How to Choose a Summer Camp for Your Child

You're not going to Camp, your child is! Sound Advice to find the right fit!

How do you decide which summer camp is best for your child? It is all about finding the right fit for your child! Remember they are the ones going to camp, not you, so listen intently to what they are telling you. Here are helpful tips and resources to find a summer camp or program that meets the needs of your child, and the needs of your family.

1. Start Early!

Ideally, begin your camp search the summer before your child will attend camp. This provides the time to tour camps, see them in action, and meet camp directors and other staff. Even if you cannot attend an Open House or tour all camps being considered, there are plenty of ways to explore whether your child will thrive there. Attend local Camp Fairs and visit websites with your children to involve them in the selection process and make a decision as to which ones would be right for them.

2. Consider and List Camp Expectations.

Determine what type of summer camp you will need for your family's particular situation. Ask yourself, "what does the ideal camp experience include for me and for my child?":

  • Unparalleled fun and learning?
  • The opportunity for new experiences?
  • To develop new skills?
  • Family tradition?
  • The need for child care?

List your expectations and the camper’s.Which are non-negotiable and which are preferences? For example, does a camp have to be single-sex, offer four week sessions, or be located in a particular area? Parents, guardians and children themselves are the experts in determining interests and educational goals that is a basis for finding the right summer camp for them. Relatives, coaches and counselors can often offer additional assistance and perspective.

A big mistake parents make is to send a child to a camp the parent wants them to experience, not the child. If your child doesn't enjoy computers, for example, you should not send them to computer camp just because you want them to learn more about computers. This can make for a miserable experience for both of you. Instead, involve your child in the selection process by discussing with them what types of summer camps would interest them as a basis for beginning your camp search.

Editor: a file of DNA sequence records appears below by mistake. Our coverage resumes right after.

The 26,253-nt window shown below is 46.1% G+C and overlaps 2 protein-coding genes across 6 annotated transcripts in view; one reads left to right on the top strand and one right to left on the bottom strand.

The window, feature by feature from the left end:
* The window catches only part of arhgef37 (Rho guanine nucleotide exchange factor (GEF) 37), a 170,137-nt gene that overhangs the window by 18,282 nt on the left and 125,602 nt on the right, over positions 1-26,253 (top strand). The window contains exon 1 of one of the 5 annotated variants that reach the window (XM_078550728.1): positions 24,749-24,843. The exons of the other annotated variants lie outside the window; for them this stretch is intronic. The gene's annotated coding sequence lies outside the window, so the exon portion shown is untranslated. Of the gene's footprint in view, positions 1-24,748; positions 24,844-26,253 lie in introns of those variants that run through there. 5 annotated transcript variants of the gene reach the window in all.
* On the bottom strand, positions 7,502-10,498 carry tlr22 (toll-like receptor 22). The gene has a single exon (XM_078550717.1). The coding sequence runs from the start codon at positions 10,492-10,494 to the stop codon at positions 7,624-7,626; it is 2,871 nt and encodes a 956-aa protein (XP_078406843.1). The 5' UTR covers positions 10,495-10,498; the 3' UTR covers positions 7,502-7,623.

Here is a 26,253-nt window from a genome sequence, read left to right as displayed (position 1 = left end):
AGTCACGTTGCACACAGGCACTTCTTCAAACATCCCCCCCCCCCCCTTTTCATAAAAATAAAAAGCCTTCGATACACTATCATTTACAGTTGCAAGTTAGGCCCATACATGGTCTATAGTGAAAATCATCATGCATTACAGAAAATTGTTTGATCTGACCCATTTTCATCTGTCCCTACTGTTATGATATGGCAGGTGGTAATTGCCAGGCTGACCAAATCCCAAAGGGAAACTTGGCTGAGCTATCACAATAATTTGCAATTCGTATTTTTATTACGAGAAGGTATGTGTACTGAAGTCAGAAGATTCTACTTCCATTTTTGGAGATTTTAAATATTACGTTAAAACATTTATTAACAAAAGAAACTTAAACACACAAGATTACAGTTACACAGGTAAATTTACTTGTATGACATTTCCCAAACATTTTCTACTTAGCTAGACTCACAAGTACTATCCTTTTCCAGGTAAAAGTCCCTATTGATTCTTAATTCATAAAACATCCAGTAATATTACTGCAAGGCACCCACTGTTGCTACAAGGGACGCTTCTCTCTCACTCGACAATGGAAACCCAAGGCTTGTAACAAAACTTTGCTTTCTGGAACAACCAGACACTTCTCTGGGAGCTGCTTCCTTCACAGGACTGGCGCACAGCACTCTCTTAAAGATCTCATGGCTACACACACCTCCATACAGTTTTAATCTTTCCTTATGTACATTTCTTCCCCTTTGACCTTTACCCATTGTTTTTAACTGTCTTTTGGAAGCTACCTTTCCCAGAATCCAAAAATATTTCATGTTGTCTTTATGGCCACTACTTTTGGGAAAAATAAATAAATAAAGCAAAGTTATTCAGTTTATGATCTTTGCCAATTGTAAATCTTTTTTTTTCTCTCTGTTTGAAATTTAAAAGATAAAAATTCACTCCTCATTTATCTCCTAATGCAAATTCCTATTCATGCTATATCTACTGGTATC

3. What is your budget for camp tuition?

It is important that you determine in advance how much of a budget you are willing to allocate towards the summer camp experience for your child. Camp remains an affordable option for almost everyone, an for those families that do find it unaffordable many camps offer financial assistance. Financial aid procedures vary from camp to camp, so don’t be afraid to ask questions. Read camps’ brochures and websites carefully for information and application instructions, too.

4. Determine if the program is American Camp Association New England (ACA) accredited or state licensed.

Camps are unique worlds unto themselves, created especially for children and full of fun and learning. Not all states require camps to be licensed. This is very important information to know about the summer camp you choose for your child as there are different standards that must be met in order to be state licensed or ACA accredited.

If the camp is ACA accredited, this means their program has undergone a thorough review and met up to 300 standards in terms of staff qualifications and training to emergency management. Furthermore, their standards exceed state licensing requirements. ACA accreditation is excellent evidence that a camp is committed to providing a safe and nurturing environment. Look for the ACA-accredited camp logo on a camp’s website, in their literature or displayed on a sign posted at camp; this is the most important logo a summer camp can show.

5. Use All the Resources Available

Ask for recommendations from friends or look for feedback or reviews on the web for the program your child is interested in. If you can find someone who has been to a particular summer camp that you fin interesting, it would be wise to try and get some feedback as to what their experience was to aid in making an informed decision with your child.

Many camp marketing materials are easy to review online; others are easily requested. Look carefully at the ways camps present themselves online and in print. Attend camp fairs and open houses to meet camp directors and staff face-to-face to learn what a camp has to offer. Ask trusted friends and family. Relatives, friends, coaches, and guidance counselors may have suggestions of camps that might work well for your child.

When reviewing recommendations, keep in mind that a camp experience is based not only on the what the camp provides, its also highly influenced by the individual having the camp experience, so try to consider the source of any recommendations.

Helpful Summer Camp websites to help you decide on a camp that is right for your family:

  • North Shore Kid Camp Guide
    • We have developed this searchable online camp guide as an easy to use, extensive resource for parents looking for camps and Summer Programs on the North Shore of Massachusetts, Cape Ann, Boston and beyond.